NASA’s Dawn mission investigators provided new details on dwarf planet Ceres and what data Dawn spacecraft beamed back to Earth recently.
Researchers acknowledged that Ceres continues to amaze them as they continue to sift through the troves of data gathered by NASA’s probe. The announcement was made this week during the European Planetary Science Conference in France.
Chris Russell the lead investigator of the mission said that his team now has a color-coded map of Ceres with newly found features and their names that stem from Greek mythology. Ceres is the Roman goddess of agriculture and harvest so the new formations bear the name of agricultural spirits, gods, and celebrations from all around the globe.
Two features were named after ancient goddesses of harvest – Jaja and Ernutet. A 12-mile wide mountain range was given the name of Ysolo Mons, the eggplant harvest festival for Albanian people.
Another recently unveiled map of Ceres with computer-enhanced colors provides a contrasting view of the features on the dwarf planet’s surface. The coloration, however, is not as intense as on a map of Vesta, the second largest object in the asteroid belt.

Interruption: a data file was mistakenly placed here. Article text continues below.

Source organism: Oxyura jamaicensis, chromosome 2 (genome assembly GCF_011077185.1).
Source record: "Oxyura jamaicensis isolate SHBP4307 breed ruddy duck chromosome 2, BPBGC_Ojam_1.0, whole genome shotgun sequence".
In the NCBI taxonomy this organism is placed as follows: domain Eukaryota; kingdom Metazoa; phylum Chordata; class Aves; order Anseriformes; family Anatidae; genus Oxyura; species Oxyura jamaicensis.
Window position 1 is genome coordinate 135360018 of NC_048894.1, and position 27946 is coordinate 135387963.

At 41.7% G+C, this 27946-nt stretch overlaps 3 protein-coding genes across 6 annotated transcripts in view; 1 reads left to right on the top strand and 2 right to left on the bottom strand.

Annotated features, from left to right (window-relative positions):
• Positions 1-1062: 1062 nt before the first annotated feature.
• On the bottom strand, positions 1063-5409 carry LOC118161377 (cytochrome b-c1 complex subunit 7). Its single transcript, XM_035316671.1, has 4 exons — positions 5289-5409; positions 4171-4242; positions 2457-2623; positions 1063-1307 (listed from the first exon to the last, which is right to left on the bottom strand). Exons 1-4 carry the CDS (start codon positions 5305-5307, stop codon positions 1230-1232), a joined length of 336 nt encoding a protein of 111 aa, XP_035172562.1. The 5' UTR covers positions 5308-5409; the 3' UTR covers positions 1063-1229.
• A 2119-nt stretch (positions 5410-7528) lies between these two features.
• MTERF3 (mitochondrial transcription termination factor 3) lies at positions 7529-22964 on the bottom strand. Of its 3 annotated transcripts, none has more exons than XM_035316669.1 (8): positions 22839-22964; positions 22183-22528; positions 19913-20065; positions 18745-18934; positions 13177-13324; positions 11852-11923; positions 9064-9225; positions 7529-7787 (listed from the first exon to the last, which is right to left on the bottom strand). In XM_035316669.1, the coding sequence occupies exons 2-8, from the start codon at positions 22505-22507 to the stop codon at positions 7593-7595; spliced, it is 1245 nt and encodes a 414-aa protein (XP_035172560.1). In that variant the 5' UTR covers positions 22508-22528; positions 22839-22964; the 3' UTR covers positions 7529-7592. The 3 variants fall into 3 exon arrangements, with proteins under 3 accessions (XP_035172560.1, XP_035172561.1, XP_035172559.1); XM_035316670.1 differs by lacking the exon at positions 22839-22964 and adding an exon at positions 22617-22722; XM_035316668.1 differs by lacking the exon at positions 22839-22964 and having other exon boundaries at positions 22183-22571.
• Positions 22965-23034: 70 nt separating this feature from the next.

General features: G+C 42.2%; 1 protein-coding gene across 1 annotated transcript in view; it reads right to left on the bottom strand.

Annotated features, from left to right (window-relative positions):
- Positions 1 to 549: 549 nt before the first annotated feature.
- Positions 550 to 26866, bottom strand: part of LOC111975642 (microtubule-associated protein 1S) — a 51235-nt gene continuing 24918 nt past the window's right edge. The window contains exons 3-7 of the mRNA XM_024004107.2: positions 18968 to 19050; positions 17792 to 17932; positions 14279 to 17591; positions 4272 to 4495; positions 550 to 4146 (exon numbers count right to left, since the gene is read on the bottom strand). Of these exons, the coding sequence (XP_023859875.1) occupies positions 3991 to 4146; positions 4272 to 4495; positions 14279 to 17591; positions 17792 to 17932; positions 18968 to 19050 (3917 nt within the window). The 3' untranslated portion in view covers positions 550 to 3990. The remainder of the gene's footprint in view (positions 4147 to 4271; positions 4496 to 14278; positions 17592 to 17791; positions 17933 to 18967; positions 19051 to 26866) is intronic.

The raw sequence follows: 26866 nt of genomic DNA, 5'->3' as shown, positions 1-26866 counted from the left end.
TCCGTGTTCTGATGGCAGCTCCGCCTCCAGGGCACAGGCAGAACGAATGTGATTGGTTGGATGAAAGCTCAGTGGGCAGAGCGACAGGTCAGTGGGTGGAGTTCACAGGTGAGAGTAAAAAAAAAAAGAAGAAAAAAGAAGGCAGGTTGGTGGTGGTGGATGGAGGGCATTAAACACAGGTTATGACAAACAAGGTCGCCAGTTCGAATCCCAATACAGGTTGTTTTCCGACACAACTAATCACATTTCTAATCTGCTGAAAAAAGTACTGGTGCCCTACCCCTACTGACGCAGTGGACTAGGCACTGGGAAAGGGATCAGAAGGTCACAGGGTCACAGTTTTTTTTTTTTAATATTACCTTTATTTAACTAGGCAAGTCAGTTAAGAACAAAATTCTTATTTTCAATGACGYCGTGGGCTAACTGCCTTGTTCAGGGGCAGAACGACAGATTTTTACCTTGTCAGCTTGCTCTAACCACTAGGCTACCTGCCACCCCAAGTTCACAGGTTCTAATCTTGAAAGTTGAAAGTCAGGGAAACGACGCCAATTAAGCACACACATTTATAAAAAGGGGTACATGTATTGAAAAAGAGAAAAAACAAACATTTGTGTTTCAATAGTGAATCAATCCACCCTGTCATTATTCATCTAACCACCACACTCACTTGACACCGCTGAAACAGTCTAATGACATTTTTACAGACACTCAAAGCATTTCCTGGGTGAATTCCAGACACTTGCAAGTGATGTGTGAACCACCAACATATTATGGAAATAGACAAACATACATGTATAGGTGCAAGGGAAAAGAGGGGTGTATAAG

The map also features the Occator crater, which is the home of two mysterious white spots made of highly reflective material and a pyramid-shaped 4-mile-tall mountain. Scientists are still debating what material may make the two spots so bright, but NASA recently disclosed that the two spots may be salt deposits.
Carol Raymond, another Dawn mission team member, explained that the craters on Ceres are very similar to those on Saturn’s moon Rhea. They are, however, different from those observed on Vesta.
Dawn’s spectrometer instruments detected a series of bursts of energetic particles scientists believe that they come from the dwarf planet’s interaction with solar radiation. Researchers acknowledged that that is just a hypothesis so they need to study the case further.
“This is a very unexpected observation for which we are now testing hypotheses,”
Dawn is currently mapping Ceres from a 915-mile-high distance above its surface. The probe would need to perform six complete rotations around the planet to map the entire surface. Each rotation takes up to 11 days.
Dawn is slated to reach its lowest orbit by December and be about 230 miles above the ground. The probe will continue to map Ceres at unprecedented detail. NASA hopes the probe to remain fully operation until next summer.
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